High-Intensity Physical Exercise in a Glioblastoma Patient under Multimodal Treatment.

Med Sci Sports Exerc 2019 12;51(12):2429-2433

Department of Neurosurgery, Münster University Hospital, Münster, GERMANY.

Introduction: Glioblastoma multiforme (GBM) carries a strongly unfavorable prognosis despite intensive multidisciplinary therapy. Physical exercise is rarely offered to patients for fear of adverse events such as falls, epileptic seizures, or bleeding, despite little supporting evidence. Here, we report a study of high-level and long-term exercise in a GBM patient.

Methods: A 33-yr-old male, diagnosed with a large cystic GBM, was included in our institution's Personal Training Program after initial tumor resection and adjuvant radiochemotherapy. The program was designed to facilitate individual long-term high-intensity exercise. Supervised by a certified personal trainer, it consisted of at least four weekly training sessions and intermittent performance diagnostics. An activity tracker quantified training intensity.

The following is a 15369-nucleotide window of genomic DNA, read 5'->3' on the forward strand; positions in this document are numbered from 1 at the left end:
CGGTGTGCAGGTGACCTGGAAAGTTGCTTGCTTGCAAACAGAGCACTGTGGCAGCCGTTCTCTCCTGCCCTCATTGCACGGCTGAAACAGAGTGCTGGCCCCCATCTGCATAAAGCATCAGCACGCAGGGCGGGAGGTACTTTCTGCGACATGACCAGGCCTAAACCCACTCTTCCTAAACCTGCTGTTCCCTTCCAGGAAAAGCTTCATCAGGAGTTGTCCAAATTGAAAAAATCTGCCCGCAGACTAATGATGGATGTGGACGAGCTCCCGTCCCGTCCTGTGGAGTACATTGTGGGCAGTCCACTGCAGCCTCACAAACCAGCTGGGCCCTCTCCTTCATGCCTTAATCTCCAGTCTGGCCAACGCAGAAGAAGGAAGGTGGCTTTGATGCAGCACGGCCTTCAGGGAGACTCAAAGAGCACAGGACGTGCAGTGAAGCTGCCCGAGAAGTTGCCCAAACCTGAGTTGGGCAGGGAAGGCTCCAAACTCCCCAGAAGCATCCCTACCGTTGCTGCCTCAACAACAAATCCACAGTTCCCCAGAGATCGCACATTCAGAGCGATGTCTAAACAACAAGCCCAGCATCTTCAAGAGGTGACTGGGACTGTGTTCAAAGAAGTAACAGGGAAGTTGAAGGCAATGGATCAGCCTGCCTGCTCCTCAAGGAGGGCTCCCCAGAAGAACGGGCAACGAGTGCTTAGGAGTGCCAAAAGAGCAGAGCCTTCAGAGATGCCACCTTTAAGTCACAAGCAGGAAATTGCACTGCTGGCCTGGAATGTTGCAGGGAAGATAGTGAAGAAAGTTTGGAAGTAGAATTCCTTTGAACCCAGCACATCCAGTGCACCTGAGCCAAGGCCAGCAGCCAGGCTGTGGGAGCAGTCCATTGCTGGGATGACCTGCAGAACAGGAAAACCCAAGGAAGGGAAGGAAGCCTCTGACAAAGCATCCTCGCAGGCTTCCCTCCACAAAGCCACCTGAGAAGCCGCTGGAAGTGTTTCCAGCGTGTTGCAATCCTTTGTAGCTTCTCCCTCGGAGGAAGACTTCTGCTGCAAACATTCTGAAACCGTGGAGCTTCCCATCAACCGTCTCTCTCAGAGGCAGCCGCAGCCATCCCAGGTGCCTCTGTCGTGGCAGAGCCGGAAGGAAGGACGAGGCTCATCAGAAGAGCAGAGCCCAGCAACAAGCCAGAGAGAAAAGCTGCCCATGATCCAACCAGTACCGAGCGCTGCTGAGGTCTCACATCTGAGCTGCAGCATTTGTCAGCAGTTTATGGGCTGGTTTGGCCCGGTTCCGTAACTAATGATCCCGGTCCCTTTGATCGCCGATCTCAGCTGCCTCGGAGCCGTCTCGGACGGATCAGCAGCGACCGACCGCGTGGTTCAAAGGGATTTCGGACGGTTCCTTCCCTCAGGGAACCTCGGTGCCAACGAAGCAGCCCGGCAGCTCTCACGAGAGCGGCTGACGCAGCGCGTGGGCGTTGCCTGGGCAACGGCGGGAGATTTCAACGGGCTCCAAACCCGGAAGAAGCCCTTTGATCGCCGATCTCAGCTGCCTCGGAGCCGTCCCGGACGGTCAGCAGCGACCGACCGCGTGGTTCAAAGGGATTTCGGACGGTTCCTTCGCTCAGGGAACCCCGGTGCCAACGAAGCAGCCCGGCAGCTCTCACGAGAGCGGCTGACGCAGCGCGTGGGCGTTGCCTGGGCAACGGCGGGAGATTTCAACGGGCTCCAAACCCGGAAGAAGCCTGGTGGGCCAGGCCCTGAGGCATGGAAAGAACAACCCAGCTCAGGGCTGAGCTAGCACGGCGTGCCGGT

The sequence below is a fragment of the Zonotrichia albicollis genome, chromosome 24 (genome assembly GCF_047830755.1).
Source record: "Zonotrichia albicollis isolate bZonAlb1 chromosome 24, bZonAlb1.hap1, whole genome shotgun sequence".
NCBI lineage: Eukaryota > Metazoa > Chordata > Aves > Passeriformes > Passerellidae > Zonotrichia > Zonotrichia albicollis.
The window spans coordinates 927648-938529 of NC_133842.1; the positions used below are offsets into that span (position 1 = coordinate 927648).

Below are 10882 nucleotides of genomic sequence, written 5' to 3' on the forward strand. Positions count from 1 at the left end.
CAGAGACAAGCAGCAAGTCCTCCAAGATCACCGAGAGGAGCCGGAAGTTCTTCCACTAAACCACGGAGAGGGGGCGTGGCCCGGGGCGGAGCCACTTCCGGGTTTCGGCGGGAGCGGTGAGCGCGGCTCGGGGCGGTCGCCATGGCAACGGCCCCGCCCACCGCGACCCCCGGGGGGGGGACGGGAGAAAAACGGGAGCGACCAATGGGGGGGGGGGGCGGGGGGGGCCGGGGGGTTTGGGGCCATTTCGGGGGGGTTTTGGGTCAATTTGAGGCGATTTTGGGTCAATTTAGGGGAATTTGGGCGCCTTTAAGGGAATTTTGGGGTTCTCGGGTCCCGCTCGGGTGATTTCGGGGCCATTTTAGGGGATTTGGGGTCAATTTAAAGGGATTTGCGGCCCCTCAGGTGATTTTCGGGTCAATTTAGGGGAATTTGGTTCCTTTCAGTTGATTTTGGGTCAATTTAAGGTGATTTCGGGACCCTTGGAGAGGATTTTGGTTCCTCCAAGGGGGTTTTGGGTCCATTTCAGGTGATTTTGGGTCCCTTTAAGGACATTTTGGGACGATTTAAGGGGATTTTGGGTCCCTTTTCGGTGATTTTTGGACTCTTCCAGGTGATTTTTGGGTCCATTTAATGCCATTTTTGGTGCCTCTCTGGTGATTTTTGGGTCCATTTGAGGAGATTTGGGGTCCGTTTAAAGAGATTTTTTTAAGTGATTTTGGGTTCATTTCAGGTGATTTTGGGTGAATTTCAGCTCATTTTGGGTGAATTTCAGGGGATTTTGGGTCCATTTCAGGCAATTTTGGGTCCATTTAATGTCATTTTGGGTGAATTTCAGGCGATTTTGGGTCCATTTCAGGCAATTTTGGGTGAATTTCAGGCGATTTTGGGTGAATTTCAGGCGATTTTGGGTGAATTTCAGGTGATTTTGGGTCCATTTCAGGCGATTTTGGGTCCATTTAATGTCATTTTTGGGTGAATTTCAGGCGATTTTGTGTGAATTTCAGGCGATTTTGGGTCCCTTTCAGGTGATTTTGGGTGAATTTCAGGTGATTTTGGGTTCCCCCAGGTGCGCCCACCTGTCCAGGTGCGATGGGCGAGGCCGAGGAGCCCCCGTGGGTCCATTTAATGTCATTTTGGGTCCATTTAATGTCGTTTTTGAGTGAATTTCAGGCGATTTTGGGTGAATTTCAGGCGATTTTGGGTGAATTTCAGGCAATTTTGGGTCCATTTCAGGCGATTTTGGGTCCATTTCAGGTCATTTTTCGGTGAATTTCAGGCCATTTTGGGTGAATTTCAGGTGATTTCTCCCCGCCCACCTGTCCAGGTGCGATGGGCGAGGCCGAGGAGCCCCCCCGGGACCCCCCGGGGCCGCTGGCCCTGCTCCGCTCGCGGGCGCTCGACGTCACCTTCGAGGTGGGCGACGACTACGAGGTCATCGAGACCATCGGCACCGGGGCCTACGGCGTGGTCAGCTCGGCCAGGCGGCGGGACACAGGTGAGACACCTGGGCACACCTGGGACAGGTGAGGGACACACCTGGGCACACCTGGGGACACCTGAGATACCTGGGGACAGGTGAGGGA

Results: In this setting, the patient exercised at high intensity without adverse events for 87 continuous weeks (21 months). He averaged 43.7 metabolic equivalent of task hours per week (MET·h·wk), well above the 75th percentile of healthy males the same age, while undergoing multiple surgeries, chemotherapy, and radiation therapy regimens. The patient completed two marathons averaging less than 5 min·km both times, despite tumor progression. Performance diagnostics indicated a gain of fitness even during continuous GBM treatment. Due to multiple intraventricular lesions and increasing intracranial pressure, training was stopped 6 wk before the patient passed away 2 yr after initial diagnosis.

Conclusions: This study demonstrates that high-intensity, long-term physical training regimens are feasible in GBM patients during full multidisciplinary therapy. In this patient, the exercise was pursued without adverse events and led to a gain of fitness despite tumor progression and intensive multiple therapies. We conclude that, in GBM patients, exercise regimens require further study instead of general discouragement.

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Source
http://dx.doi.org/10.1249/MSS.0000000000002067DOI Listing
December 2019

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